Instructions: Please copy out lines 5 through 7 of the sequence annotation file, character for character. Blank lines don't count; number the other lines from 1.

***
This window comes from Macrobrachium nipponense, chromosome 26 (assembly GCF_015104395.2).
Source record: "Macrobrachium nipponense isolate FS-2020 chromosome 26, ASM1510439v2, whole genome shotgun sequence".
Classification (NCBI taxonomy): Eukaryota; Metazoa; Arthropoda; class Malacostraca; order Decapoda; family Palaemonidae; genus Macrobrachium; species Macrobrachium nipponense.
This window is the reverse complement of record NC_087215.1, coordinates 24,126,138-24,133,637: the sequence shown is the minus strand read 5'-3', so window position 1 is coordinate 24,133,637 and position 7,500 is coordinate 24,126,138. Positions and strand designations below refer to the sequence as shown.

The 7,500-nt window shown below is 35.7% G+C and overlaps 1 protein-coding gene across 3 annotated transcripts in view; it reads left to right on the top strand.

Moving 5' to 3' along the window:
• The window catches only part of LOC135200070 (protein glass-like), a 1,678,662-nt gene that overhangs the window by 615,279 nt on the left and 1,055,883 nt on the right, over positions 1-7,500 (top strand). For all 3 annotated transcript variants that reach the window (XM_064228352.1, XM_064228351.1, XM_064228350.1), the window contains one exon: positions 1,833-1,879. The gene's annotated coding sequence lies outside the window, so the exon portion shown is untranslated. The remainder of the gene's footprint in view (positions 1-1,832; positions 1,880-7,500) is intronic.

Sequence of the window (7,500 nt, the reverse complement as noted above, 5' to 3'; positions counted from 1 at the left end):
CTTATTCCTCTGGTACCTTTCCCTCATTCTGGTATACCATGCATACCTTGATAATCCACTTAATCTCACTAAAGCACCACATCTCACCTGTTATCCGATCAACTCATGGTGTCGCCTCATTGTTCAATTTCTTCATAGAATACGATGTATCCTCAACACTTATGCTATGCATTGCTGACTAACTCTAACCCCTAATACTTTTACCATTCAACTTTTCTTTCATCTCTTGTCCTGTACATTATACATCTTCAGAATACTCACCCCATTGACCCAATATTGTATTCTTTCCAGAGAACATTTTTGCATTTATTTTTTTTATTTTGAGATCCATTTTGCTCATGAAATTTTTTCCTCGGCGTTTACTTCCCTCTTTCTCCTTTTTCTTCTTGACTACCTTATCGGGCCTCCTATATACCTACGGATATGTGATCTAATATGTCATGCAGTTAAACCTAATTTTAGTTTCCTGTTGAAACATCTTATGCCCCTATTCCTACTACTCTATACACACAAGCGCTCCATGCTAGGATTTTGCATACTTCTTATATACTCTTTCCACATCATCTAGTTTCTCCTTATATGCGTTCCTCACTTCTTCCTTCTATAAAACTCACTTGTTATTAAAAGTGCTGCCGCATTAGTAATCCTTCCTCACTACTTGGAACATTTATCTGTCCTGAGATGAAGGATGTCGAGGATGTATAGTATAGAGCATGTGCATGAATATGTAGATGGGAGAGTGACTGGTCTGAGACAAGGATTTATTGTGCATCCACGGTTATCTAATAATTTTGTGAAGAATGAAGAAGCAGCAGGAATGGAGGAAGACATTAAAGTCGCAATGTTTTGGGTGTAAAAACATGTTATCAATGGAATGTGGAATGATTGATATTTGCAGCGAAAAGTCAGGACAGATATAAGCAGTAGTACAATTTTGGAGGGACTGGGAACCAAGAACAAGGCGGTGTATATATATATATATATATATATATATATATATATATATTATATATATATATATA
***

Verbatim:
The 7,500-nt window shown below is 35.7% G+C and overlaps 1 protein-coding gene across 3 annotated transcripts in view; it reads left to right on the top strand.

Moving 5' to 3' along the window:
• The window catches only part of LOC135200070 (protein glass-like), a 1,678,662-nt gene that overhangs the window by 615,279 nt on the left and 1,055,883 nt on the right, over positions 1-7,500 (top strand). For all 3 annotated transcript variants that reach the window (XM_064228352.1, XM_064228351.1, XM_064228350.1), the window contains one exon: positions 1,833-1,879. The gene's annotated coding sequence lies outside the window, so the exon portion shown is untranslated. The remainder of the gene's footprint in view (positions 1-1,832; positions 1,880-7,500) is intronic.